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Accueil du site → Doctorat → Espagne → 2016 → La regeneración natural del pino silvestre (Pinus sylvestris L.) en el Valle del Lozoya (Madrid) : germinación y supervivencia inicial

Universidad Politecnica de Madrid (2016)

La regeneración natural del pino silvestre (Pinus sylvestris L.) en el Valle del Lozoya (Madrid) : germinación y supervivencia inicial

Aroca Fernández, Pepa

Titre : La regeneración natural del pino silvestre (Pinus sylvestris L.) en el Valle del Lozoya (Madrid) : germinación y supervivencia inicial

Auteur : Aroca Fernández, Pepa

Université de soutenance : E.T.S.I. Montes (UPM) Universidad Politecnica de Madrid

Grade : Thesis (Doctoral) 2016

Seedling establishment is critical for later stand progress because it involves high mortality rates and the surviving saplings constitute the starting material for all the subsequent stages. Restrictions for Scots pine germination and seedling survival may vary greatly across its geographical range, as it is widely distributed within north latitudes. Mediterranean region is a marginal sector within this species range and its ecological conditions differ greatly from those of the bulk of the area. Mortality rates in Mediterranean environments seem to be related to summer weather (mainly drought) and high livestock stocking rather than to cold, light or flooding. Most available information on scots pine regeneration process comes from north European experiences and is not transferable to Spanish forests, whereas studies on Mediterranean region are much scarcer. The present work aims at broadening Scots pine regeneration knowledge within Mediterranean region by analyzing its establishment process in the “Cabeza de Hierro” forest : a Scots pine uneven-aged forest at blocklevel scale, exemplary managed for multi-services purpose. Germination and surviving processes are to be characterized and quantified as to vegetation cover both in trees, shrubs, grass and litter strata. Soil compaction effects on forest sustainability are also assessed and the efficacy of some site preparation techniques on regeneration success is tested and compared (scarification vs. scalping+mounding). Two sampling networks comprising respectively 198 (SN I) and 24 plots (SN II) of 1.5x1.5m have been established over a wide range of vegetal cover conditions within the forest. Soil preparation techniques have been applied only to some of the sampling points ; namely, 1 out of 4 plots have been scarified within Sampling Network I , while 1 out of 2 plots have been object of scalping & mounding within Sampling Network II. After localized sowing prior to growing season, germination and surviving have been periodically sampled for either one (SN II) or three years (SN I). Supplementary measures for micrometeorological variables, stand density, ground vegetal cover and compaction have also been carried out. Results obtained for the studied forest lead to the following insights regarding Scots pine natural regeneration process within this sort of forest and environment : 1) seedling establishment success rate is quite low (0,15% of sowing seeds), due to high mortality during the first summer (>92%), following a prior 17% rate of germination over viable seeds reaching the soil ; 2) mortality rate remains high until the third year after emergence and then decreases to the 50% of surviving ; 3) although vegetal cover significantly affects both seedling germination and survival, lineal correlation between those two processes is rather low, which may indicate that places fit for emergence are not necessarily suitable for summer surviving ; 4) soil scarification improves both germination and survival during the first growing season, but it is associated to higher mortality rates during the next two years ; hence it has no significant medium term effect ; 5) scalping & mounding treatment is more effective than scarification concerning establishment improving during the first summer ; but its effects are only significant under intermediate stand density levels ; 6) soil compaction does not restrict either forest productivity or persistence, despite the area’s long history of high livestock stocking rates and mechanized logging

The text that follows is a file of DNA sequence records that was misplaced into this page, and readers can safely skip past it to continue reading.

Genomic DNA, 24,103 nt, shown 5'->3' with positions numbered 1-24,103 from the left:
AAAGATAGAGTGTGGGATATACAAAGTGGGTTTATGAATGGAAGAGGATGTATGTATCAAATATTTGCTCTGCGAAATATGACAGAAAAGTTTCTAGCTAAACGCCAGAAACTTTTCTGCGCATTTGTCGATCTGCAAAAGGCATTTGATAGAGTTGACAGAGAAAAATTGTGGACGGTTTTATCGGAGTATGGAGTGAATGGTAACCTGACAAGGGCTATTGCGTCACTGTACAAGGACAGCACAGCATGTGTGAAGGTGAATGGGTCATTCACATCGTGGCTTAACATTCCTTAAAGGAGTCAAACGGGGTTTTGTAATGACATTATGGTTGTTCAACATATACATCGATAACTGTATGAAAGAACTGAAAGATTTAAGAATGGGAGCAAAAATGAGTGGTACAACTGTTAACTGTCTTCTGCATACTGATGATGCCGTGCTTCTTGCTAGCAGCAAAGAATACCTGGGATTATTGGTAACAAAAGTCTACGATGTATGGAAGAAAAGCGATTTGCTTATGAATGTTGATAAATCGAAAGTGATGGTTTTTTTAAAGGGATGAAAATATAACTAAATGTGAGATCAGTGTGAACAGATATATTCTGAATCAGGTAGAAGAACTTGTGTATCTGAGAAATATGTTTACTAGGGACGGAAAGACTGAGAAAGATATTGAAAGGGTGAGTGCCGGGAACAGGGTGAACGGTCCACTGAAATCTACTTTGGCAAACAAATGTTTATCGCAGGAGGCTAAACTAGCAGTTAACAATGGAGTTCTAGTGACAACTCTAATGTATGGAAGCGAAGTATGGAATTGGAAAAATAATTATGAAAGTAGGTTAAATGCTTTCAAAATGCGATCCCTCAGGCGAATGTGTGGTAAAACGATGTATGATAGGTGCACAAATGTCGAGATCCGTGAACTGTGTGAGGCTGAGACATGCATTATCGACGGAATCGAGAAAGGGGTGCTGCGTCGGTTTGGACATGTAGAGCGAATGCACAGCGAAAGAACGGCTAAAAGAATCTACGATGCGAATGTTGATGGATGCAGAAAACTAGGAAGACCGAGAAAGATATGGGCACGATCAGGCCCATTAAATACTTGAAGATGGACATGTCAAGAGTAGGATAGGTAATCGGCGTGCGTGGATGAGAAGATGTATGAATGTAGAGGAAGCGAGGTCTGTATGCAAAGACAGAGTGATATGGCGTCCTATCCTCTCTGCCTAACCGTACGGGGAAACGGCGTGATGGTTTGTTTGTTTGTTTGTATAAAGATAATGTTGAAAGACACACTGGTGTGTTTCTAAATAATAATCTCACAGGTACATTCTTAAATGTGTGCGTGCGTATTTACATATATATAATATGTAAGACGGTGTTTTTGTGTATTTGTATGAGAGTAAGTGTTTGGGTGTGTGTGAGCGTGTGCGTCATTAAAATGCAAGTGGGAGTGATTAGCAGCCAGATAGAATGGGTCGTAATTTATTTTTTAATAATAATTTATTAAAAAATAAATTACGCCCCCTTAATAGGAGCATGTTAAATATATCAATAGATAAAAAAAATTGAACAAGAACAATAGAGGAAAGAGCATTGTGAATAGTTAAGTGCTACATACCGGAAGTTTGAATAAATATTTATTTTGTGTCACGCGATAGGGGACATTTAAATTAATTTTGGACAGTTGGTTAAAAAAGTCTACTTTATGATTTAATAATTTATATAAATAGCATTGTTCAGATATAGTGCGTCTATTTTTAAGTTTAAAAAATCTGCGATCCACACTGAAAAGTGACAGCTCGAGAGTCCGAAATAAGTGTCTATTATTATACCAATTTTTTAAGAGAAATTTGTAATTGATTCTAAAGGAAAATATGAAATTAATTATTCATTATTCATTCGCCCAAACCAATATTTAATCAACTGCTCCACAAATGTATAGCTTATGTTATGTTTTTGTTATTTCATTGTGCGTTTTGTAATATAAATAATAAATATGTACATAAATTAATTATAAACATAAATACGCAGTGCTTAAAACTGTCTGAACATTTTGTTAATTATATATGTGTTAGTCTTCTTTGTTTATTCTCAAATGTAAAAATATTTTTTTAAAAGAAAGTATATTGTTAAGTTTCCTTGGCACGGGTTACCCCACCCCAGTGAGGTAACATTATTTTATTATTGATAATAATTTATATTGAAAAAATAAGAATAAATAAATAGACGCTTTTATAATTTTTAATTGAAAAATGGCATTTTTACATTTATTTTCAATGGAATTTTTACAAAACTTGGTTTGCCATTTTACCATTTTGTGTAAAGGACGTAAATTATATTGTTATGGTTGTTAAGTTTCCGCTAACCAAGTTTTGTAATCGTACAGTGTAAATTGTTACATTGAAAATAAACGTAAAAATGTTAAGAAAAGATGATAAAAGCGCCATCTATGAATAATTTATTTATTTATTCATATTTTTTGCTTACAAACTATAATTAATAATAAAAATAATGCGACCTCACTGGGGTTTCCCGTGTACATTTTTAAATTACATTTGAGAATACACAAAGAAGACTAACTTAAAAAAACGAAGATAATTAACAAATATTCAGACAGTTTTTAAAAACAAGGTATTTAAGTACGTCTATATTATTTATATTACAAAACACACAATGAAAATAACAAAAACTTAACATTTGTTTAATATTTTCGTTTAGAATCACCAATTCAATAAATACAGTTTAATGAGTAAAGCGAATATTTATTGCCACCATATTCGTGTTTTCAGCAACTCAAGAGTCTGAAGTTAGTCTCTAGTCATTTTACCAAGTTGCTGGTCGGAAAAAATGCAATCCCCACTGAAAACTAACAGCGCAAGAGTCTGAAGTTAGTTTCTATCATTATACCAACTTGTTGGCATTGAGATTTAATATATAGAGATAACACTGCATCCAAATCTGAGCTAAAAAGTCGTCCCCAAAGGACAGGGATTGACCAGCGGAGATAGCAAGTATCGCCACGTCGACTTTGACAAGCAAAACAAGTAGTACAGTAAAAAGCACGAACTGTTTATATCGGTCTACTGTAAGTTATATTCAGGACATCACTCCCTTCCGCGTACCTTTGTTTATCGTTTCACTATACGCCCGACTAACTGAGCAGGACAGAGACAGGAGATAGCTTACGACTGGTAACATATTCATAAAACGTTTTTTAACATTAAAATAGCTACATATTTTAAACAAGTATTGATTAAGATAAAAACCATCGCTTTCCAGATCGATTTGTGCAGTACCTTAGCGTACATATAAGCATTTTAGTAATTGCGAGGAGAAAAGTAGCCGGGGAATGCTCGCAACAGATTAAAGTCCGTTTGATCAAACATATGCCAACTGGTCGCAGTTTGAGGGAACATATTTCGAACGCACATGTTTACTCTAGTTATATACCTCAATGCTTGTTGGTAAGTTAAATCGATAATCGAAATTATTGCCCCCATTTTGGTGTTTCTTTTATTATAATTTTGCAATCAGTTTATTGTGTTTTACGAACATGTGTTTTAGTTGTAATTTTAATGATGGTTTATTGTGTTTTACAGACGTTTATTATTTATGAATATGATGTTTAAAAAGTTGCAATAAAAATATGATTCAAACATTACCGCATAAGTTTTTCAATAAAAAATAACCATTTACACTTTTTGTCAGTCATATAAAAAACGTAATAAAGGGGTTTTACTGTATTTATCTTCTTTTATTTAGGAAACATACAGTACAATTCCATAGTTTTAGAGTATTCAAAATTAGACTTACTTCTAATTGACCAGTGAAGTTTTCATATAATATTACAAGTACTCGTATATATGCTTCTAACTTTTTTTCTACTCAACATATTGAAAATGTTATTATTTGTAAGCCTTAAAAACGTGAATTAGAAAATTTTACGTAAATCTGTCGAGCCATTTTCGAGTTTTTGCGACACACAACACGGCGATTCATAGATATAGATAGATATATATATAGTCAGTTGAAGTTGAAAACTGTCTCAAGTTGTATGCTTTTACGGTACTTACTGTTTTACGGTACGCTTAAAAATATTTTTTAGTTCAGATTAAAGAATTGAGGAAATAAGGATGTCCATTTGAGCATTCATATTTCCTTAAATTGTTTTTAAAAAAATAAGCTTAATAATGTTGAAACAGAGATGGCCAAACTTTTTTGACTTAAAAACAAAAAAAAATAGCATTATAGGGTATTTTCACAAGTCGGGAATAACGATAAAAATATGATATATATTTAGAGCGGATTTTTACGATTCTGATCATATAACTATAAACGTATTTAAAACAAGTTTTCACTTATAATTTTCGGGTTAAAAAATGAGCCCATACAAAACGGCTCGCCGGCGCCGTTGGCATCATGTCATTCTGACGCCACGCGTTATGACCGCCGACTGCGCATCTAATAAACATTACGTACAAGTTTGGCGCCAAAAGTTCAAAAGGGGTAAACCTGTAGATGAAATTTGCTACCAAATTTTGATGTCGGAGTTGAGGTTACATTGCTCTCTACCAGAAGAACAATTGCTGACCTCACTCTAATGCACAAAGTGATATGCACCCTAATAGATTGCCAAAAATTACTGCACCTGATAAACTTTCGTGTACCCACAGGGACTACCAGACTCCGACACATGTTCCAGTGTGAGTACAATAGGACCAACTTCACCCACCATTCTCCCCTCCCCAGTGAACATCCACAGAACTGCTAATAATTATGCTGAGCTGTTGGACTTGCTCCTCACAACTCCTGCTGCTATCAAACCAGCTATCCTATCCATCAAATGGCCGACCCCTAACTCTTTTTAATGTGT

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Page publiée le 30 septembre 2016, mise à jour le 4 février 2019